Throughout the day, as your mind gets
fatigued, you’ll find it tempting to reach for distractions.
You just want anything to break the tedium of
working on a project, especially one that’s really hard. What ends up happening?
Thirty minutes on Facebook there, some minutes watching YouTube here, some
games…a couple of hours later – you find that you got sucked into the black
hole of doing nothing.
How do you prevent this? You need to create a
schedule. You need to create structure. Plan your day out in advance the night
before and schedule breaks in the form of 10 minutes.
That will give your mind some time to reset
itself after you’ve been working hard for stretches of 30 minutes or an hour.
If you don’t give yourself breaks, you’ll find yourself having unplanned distractions and falling victim to wasting time.
Strategy # 4: Have designated “work” clothes
When you work remotely, it is very easy to
fall into the trap of working during “non-work hours”. I don’t even mean
working during odd times, I mean having your work unnecessary spill over into
the realm of personal time or “me time”.
How do you prevent this from happening?
One strategy is to wear different clothes for
work and different clothes for when you’re just “hanging out”.
The distinction between work clothes and
non-work clothes is intended to signal to your mind “hey, now we’re working.
It’s time to get serious.”
When people work in an office, they obviously
get dressed up for work. That time between getting ready for work and commuting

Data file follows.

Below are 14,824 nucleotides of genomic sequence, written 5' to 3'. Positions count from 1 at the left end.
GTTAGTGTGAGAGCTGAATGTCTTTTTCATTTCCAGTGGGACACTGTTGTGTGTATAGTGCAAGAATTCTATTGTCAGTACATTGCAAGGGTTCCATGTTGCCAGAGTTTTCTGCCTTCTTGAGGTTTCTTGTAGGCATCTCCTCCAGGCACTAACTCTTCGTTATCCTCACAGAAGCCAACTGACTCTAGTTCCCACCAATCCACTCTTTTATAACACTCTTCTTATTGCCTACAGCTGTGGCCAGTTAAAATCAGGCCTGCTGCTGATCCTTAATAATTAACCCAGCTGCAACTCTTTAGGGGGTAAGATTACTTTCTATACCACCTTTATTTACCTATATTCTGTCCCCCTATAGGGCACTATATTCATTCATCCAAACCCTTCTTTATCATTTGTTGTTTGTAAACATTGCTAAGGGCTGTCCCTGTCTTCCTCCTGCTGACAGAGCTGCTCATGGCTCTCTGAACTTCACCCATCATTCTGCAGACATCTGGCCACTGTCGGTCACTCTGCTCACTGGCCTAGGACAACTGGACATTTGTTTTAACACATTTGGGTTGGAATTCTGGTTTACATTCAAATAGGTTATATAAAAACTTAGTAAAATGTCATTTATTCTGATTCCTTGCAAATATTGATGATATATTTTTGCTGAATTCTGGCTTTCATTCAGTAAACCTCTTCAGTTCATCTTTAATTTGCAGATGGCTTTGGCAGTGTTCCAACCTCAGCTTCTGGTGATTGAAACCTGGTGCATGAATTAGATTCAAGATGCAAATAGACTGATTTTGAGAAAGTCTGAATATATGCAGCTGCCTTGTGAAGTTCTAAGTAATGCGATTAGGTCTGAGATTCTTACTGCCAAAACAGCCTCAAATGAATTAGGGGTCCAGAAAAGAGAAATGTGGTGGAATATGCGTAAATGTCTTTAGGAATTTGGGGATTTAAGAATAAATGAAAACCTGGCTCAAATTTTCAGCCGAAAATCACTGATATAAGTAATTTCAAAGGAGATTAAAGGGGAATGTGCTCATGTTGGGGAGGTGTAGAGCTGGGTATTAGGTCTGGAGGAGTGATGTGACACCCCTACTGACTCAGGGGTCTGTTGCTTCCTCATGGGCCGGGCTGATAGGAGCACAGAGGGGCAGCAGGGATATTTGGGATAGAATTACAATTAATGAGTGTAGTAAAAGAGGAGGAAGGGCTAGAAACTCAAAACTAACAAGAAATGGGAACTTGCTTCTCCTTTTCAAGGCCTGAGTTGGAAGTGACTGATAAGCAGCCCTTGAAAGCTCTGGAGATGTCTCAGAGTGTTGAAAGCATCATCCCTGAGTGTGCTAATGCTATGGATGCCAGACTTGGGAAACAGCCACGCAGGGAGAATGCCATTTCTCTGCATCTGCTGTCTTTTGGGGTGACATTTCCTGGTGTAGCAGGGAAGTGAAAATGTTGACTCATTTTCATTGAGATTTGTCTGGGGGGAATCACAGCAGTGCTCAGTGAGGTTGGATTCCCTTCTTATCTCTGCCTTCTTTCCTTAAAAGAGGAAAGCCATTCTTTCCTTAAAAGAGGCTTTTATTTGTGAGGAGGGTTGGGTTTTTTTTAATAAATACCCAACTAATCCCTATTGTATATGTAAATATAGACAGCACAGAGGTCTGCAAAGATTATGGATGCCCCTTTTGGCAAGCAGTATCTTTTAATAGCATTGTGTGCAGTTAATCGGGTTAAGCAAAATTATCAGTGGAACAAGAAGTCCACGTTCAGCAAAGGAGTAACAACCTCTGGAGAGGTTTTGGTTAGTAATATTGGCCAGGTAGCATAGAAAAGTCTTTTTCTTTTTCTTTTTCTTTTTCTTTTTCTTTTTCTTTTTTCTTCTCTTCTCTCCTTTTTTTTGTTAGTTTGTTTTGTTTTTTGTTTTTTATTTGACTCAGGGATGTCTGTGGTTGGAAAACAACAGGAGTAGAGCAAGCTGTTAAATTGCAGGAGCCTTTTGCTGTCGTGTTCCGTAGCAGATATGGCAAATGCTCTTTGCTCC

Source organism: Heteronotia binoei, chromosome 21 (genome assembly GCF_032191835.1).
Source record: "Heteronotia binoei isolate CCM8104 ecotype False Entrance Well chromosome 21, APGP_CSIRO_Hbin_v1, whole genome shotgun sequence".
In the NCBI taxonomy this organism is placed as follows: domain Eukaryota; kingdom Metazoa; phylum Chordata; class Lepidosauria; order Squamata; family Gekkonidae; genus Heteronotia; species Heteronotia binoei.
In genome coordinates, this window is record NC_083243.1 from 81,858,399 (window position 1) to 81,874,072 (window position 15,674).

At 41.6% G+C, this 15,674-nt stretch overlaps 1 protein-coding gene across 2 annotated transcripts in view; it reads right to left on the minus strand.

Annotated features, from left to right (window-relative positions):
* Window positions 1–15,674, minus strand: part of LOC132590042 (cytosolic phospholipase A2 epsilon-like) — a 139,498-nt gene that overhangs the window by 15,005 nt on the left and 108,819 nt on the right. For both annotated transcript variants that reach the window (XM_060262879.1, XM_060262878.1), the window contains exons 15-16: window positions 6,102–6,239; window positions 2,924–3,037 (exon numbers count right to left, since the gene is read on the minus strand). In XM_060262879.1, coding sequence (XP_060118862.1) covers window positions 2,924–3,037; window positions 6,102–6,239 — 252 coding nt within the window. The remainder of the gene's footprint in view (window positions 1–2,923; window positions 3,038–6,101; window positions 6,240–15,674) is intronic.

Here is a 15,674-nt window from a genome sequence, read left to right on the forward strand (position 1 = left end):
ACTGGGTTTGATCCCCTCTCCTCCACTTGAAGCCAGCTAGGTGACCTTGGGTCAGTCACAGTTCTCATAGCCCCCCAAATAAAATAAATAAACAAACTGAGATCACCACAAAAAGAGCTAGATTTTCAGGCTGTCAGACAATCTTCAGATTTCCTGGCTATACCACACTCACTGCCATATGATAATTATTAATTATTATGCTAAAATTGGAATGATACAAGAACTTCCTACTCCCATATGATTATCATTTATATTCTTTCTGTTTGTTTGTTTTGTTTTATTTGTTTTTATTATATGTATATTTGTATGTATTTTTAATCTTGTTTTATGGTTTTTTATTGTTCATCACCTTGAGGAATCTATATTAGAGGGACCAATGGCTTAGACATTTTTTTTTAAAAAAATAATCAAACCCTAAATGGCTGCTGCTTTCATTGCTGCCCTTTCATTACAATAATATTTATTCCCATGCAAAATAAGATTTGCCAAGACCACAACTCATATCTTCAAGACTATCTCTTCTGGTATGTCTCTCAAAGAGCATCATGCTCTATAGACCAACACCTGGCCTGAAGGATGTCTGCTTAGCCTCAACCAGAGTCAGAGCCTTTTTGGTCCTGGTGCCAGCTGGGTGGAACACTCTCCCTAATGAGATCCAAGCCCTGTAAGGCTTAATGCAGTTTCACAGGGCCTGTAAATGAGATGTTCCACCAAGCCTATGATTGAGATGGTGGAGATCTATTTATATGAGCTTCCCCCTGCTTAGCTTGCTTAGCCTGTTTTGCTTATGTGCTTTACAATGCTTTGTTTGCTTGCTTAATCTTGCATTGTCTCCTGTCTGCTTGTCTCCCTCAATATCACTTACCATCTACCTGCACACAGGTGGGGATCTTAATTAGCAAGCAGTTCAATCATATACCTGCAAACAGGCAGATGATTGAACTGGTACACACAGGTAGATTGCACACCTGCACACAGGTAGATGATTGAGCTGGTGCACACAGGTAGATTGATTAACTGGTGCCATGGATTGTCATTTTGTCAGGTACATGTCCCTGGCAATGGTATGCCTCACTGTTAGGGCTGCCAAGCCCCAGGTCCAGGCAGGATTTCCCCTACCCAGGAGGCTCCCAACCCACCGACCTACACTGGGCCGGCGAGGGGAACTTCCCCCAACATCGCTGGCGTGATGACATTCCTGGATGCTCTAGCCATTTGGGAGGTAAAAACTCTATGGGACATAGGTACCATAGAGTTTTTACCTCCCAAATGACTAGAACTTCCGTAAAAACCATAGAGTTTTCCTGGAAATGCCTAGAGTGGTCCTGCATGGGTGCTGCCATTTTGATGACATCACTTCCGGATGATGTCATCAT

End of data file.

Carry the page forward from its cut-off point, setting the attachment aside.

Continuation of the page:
puts the brain in a mental shift to “work mode”.
You should be doing the same.
Strategy 5: Get an Internet blocker
This is easily one of the most effective
strategies to increase your productivity. Since the Internet remains an
omnipresent distraction, what’s the best way to stop that distraction? Simple.
Block the Internet.
But you’ll most likely need the Internet for
things like group chat, research, and viewing specific sites. Well, there’s a
way you can block specific sites.
There’s a lot more, but those two are basic blockers that meet the majority of people’s needs.
Strategy 6: Go with the Flow
My final strategy for reducing distractions
and producing creative work is to just accept it.
What do I mean by that?
When people look for distractions or
purposefully allow themselves to get distracted, they are looking for a way out
of their current situation – that situation being work.
As I said before, the brain doesn’t like to
use energy and will do whatever it can to not do so. This means wasting time
My best advice is to fully focus on work and
do your best at it. Cal Newport touches on this in his book Deep Work, where he tells
“knowledge workers” (that’s us!) that focusing on specific tasks for specific
periods of time will make us healthier, happier, and most importantly of all –
more productive in the long-run.
I’d recommend following his advice because you’ll find that over time, it’ll be worth it.
Being a remote worker is tough because you’ll
find that you’ll face challenges that the normal person who works in an office
You may be in different time zones than the
rest of your teammates and that can drastically shift your plans and even overall
time you get started during work.
You may not even have a dedicated office,
which can make structuring your day and tasks very difficult.
But with a little creative insight, a little
planning, and a lot of desire and willpower, you’ll find that you can end up
being much more productive than you may have been in an ordinary office
I hope you enjoyed my tips and that you’re
able to use them to the fullest in your journey to be a better remote worker!